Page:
10.11.10

The Day the Host Dropped

During Mass last Sunday during Communion a Consecrated Host was dropped. Father immediately picked Him up and consumed the Host on the spot. As I am responsible for the servers in my parish and in catechesis I teach that the spot must be covered and that the server never leaves the spot (they have been instructed to kneel there) until the Priest or Deacon Purifies the spot.

I missed the actual failing of the Host. Unfortunately the server with Father did not react. The other servers not serving did, to their credit. They came to me and told me about it whereupon the site was covered and then purified. More training is indicated.

...The pre-Vatican II rubrics for when a Host is dropped, like the rubrics of the Latin liturgy, safeguarded the reverence due to the Blessed Sacrament. The May 1949 American Ecclesiastical Review explained:

“This procedure requires that the spot on which the Sacred Host has fallen be purified, usually with a dampened purificator, and then scraped and the scrapings thrown into the sacrarium [small sink in sacristy that drains into ground under the church]. Authors, generally, in order to avoid delay in going on with the distribution of Holy Communion, interpret the fulfillment of the rubric to allow marking the spot on which the Sacred Host has fallen, either with a linen cloth or with the plate used with the cruets, the priest returning after Mass to purify the place in the manner prescribed in De defectibus.”

This strict procedure not only gives God the reverence that is His due, but profoundly impresses the spectator, as it impressed me at a young age.

The year was around 1965, I was a boy of about 7 years old. My father took me for Sunday Mass to the “Italian Parish”, Our Lady of Consolation in Philadelphia. The Mass was still in Latin, the sacred atmosphere still pervaded the church and the liturgy, though the first updrafts of change were in the wind.

During Communion time on this particular Sunday, the priest accidentally dropped a consecrated Host. We were sitting up front, and my father drew my attention to it.

The priest briefly interrupted the distribution of Communion to fetch a small white cloth which he placed over the Host on the floor. The distribution of Holy Communion resumed, with the priest and altar boy carefully stepping around the Veiled Guest.

My father purposely kept me after Mass so that I could see the purification rubric from the front pew.

All was done simply, quietly, for there was no talking in church whatsoever back then, in reverence to the Blessed Sacrament.

The priest and the altar boy approached the spot near the altar rail inside the sanctuary, the spot covered with a white cloth. The priest then dropped to his knees, lifted the veil, retrieved the Sacred Species and consumed it with dignity and decorum. Slowly, reverently, still on his knees, he then cleaned and purified the section of the floor where the Host had dropped.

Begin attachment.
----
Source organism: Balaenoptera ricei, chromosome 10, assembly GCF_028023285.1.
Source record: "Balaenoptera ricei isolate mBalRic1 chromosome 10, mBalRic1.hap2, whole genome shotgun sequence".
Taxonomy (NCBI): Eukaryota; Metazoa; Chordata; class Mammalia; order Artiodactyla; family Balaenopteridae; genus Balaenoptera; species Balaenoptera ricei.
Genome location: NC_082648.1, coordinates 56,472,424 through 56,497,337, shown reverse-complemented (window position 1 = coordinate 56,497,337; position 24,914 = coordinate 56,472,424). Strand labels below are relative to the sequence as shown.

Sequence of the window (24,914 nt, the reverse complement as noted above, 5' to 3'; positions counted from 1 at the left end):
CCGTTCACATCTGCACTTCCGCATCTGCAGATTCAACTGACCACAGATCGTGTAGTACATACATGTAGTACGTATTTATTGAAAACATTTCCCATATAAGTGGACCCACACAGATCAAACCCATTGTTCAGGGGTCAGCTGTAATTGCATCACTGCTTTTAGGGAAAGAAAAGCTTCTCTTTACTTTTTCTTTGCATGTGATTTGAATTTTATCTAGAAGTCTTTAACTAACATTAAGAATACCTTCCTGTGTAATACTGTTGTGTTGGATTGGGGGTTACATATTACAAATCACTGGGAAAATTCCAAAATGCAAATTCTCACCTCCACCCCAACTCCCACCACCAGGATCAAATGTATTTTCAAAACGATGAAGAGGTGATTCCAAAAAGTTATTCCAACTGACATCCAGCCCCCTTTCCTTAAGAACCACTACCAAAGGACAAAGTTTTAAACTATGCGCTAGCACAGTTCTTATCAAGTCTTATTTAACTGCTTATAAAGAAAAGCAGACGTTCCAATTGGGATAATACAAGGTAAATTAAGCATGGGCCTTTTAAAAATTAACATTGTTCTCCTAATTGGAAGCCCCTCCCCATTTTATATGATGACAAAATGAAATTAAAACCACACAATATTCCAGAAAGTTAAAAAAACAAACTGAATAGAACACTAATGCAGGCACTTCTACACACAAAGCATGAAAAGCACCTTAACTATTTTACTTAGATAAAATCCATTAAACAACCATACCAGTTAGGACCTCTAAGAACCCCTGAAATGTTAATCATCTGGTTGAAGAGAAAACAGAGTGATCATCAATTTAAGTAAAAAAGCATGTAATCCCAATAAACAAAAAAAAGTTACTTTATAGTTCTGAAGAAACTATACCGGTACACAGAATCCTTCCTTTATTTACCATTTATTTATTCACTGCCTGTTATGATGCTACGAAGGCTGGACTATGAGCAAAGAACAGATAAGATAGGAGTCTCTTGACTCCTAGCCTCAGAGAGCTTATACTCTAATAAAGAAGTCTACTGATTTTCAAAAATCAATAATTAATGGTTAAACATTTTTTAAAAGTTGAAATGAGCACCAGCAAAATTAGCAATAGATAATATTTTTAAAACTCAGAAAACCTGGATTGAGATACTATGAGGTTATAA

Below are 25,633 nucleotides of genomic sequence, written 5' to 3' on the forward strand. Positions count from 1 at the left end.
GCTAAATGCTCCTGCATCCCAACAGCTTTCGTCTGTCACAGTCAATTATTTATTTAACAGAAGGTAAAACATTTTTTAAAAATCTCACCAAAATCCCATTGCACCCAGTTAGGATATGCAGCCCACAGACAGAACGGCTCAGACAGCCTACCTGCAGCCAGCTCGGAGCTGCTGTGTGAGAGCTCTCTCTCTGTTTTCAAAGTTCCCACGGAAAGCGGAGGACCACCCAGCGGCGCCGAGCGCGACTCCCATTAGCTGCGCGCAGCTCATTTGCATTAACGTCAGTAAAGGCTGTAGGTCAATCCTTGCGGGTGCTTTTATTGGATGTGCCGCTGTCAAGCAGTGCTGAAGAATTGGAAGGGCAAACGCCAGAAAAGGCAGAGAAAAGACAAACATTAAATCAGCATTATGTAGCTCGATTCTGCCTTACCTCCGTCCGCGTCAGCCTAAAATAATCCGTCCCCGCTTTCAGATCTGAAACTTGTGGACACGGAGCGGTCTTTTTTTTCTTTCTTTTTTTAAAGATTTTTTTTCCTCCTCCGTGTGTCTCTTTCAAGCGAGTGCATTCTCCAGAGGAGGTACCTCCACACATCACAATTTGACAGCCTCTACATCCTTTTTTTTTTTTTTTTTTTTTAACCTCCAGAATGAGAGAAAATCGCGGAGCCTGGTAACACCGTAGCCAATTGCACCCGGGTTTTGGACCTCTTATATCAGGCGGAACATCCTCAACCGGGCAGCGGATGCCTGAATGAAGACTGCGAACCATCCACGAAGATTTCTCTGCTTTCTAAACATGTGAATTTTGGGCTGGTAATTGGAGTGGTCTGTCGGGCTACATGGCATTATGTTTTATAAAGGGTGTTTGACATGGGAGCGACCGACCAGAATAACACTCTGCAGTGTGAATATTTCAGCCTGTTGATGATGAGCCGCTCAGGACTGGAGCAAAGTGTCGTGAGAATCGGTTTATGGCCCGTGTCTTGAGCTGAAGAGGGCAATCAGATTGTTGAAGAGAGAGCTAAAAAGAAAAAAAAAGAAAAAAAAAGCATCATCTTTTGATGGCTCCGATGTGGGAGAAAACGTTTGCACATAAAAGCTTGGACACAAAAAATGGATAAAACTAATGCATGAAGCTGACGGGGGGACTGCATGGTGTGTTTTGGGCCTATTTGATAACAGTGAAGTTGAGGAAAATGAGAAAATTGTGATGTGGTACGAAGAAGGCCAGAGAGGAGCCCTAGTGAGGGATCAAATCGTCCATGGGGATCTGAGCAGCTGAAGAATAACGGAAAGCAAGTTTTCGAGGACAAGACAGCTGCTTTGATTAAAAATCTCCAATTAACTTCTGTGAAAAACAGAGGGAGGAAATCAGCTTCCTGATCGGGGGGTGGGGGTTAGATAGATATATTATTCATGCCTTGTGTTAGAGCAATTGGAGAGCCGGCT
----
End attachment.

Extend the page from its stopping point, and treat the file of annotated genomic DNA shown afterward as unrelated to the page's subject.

He took his time. There was no rush. An air of solemnity, holiness and adoration pervaded his every move.

I was fascinated and edified by the procedure. I remember thinking to myself, “truly, the Sacred Host is the Body of Our Lord Jesus Christ,” because the priest tended to It with awe-inspiring care and reverence.

It was the best catechism lesson on the Real Presence I ever had.

What do seven-year-olds now see? In modern parishes, under the lax rubrics of the New Mass, the priest simply picks up a dropped Host and moves on, as if he dropped some loose change. Particles are left to be stepped upon and desecrated. Before and after Mass, people prattle away in church as if they are socializing in the parish hall. Many modern priests and laity disregard their duty of silence before the Blessed Sacrament. They forget the stern warning of little Jacinta of Fatima, “Our Lady does not want people to talk in church”.

Where is this reverence and care for the Blessed Sacrament in the post-Conciliar Church with the introduction of Communion in the hand and the “anyone can handle it” attitude? How will our young people gain any understanding of the Real Presence of Our Lord in the Blessed Sacrament when He receives cavalier treatment from clergymen? How can reverence for the Eucharist be instilled in the Catholic faithful when they see It given in the hand as common foodstuffs, and distributed by ill-trained lay people who should not be handling the Blessed Sacrament in the first place?

It is no mystery why so many Catholics have lost faith in the Sacred Mysteries. Too many of our priests have abandoned the outward devotion necessary: 1) to give proper reverence to Christ in the Blessed Sacrament; 2) to teach the people through example that the highest reverence must be shown to Our Lord Jesus Christ truly present in the Blessed Sacrament.

Yet, the post-Conciliar catastrophe will not go on indefinitely. Someday the Church will once again be blessed with a hierarchy that gives Our Lord in the Blessed Sacrament the reverence due to the King of Kings.

In the meantime, let us resist sacrilegious innovations such as Communion in the hand and lay-Eucharistic ministers, encourage others to resist them, and cling to the Latin Tridentine Mass wherein the rubrics that safeguard the reverence to the Blessed Sacrament are meticulously preserved...
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The foregoing article was sent to me by Bob Banaugh through the inspiration of the Holy Spirit sent this to me. I got the message, Lord.

Jhesu+Marie,
Brantigny

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